Here it is so quiet that the automatic sprinkler system switching itself on after a downpour sounds like thunder. Mainly this is a function of the age of my neighbors. They range from well past retirement age to completely superannuated, not because it is one of those 55-and-up communities but because they bought here when the place was built in the 80’s and slowly fossilized into it.
We did have a crime here recently. Somebody broke into the community mailboxes. I can only think it was the most heartless and diabolical of criminals, because that is hitting old people where they hurt the most. If there is one thing my ancient neighbors love besides their grandchildren and going to Heaven, it is their mail.
The mail comes fairly early here, usually before 10, and no sooner has the mail truck putt-putted off than my neighbors descend on their boxes, eagerly yanking out the same useless supermarket flyers and coupon cards that me and my girl get nearly every day. Sometimes I get checks, which makes getting my mail extremely gratifying. I know their Social Security checks are automatically deposited, so I don’t think that my neighbors are getting any money in the mail, so why, if the mail is late, do they wander in the vicinity of the mailboxes, with looks of bleak puzzlement on their faces, like earthquake survivors stumbling around in the rubble?
My girl gets more mail here than me, because she has lived here longer and I have a separate PO box in which I get mail I don’t want her to see. Hah! Just kidding, sweetie. At this address, besides the checks, I usually just get letters from my health insurance company, at least two or three a week because I have Obamacare (for now) and mailing out useless, repetitive notices must be one of its provisions.
She also gets more interesting mail than me, having belonged at one point to both the NRA and the Southern Poverty Law Center. Possibly there is no one else in this vast nation that has contributed to both of these widely disparate non-profits, but there is a simple explanation—she teaches sociology at a local university and joined the NRA to piss off the kumbaya liberals in the sociology department, and she gives to the Southern Poverty Law Center because, at heart, she is a kumbaya liberal herself.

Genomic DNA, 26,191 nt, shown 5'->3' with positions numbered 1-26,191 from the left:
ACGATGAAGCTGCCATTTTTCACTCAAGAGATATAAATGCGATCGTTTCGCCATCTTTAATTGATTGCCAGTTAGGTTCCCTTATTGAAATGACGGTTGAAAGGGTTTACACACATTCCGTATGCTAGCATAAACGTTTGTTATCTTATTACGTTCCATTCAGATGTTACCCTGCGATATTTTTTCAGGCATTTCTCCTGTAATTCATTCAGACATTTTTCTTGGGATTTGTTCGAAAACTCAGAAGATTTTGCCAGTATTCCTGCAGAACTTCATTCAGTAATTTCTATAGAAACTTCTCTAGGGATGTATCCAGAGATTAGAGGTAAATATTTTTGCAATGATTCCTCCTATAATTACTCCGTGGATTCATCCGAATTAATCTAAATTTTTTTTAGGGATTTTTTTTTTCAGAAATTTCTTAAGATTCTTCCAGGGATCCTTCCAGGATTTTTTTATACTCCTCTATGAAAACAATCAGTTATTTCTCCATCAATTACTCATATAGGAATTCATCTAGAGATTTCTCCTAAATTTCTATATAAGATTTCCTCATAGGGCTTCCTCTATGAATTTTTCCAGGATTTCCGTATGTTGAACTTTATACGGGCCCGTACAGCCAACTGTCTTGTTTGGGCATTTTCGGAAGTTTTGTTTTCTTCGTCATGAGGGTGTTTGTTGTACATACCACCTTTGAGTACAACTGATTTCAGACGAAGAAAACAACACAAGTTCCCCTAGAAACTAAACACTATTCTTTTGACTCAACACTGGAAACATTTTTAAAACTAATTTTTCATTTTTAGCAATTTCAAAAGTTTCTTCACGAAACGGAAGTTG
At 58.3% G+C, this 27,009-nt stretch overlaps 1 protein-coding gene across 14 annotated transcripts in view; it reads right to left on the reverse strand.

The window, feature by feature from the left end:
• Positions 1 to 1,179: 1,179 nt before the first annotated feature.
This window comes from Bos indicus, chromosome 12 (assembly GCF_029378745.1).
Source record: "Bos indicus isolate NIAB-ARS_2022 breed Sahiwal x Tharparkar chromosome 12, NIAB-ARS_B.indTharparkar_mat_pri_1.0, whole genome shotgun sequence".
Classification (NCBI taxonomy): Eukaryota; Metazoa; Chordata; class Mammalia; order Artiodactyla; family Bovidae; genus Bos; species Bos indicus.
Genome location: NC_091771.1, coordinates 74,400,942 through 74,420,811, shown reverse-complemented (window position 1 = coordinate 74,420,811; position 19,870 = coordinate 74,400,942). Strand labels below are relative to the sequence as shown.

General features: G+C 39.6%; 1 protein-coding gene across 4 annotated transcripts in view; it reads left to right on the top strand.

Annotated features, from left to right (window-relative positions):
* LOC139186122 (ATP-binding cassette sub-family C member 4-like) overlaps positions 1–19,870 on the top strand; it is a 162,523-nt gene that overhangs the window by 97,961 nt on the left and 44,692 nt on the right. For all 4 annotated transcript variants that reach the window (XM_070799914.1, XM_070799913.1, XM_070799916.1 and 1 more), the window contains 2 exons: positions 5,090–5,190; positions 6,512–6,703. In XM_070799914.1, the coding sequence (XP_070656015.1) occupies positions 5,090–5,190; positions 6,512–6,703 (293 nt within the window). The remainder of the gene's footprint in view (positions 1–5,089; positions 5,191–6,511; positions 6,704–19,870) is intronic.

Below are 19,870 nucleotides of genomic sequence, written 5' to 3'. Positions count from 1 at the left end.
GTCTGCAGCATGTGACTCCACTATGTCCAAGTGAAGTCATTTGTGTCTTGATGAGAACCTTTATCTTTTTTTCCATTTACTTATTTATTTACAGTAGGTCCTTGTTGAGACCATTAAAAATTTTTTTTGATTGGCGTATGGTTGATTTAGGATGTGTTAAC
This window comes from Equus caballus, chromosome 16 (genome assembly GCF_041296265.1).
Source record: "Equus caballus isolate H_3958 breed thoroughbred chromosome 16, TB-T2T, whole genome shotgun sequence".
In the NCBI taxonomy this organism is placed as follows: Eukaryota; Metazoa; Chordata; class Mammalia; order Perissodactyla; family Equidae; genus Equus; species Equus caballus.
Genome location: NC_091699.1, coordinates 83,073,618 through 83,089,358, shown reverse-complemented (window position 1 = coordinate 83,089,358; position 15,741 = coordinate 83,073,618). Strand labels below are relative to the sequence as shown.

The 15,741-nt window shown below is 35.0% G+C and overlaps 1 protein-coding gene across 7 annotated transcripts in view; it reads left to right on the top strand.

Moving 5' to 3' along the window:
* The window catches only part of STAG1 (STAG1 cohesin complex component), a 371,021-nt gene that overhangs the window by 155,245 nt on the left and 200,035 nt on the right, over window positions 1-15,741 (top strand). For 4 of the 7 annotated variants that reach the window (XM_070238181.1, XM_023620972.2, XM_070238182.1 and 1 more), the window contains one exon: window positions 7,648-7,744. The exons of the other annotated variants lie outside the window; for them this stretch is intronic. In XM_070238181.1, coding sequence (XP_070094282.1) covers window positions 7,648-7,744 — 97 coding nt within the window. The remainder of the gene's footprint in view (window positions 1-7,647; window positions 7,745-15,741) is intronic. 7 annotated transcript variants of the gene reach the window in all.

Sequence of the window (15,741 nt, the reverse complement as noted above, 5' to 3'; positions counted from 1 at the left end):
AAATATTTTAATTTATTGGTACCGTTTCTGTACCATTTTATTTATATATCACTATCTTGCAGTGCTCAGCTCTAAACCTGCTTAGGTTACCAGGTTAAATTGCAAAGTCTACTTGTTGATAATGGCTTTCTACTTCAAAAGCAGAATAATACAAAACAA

The SPLC has been begging for funds hard since the election, since they figure Trump will stomp all over civil rights, because that was one of his campaign promises, but the NRA is truly desperate, and for good reason. Without Democrats in office, NRA members are no longer frightened that the government will confiscate their guns and ammo, and weapons sales are grinding to a halt. People quite sensibly are figuring that the twelve assault rifles and the six crates of ammo they already bought because they were sure Obama was going to take their guns away, will hold them through the Apocalypse or until the Dems win an election, whichever comes first.
But none of these mail items are more than momentarily interesting, causing me to wonder just what it is my neighbors expect in the mail that makes them stalk the post-person so relentlessly? Do they look forward to endearing, hand-written letters and cards from their loving grandchildren? I hope not, because their grandchildren belong to a generation that figures if you can’t text it, it’s not worth saying.
Are they betting in lotteries in distant countries, and figuring it’s only a matter of time before a fortune in pounds, pesos or guineas is mailed to them in a letter covered with ugly-looking foreign stamps? Maybe that’s the answer.
Or are they treasuring those flyers because they, like my own aged mother, are determined to stock up on enough toilet paper, canned soup, shaving cream and mouthwash so that no matter how long they live, there’s going to be enough left over so that attendees can shave, gargle, eat and go to the bathroom after their funeral?
I could speculate more, but I think I hear the mail truck.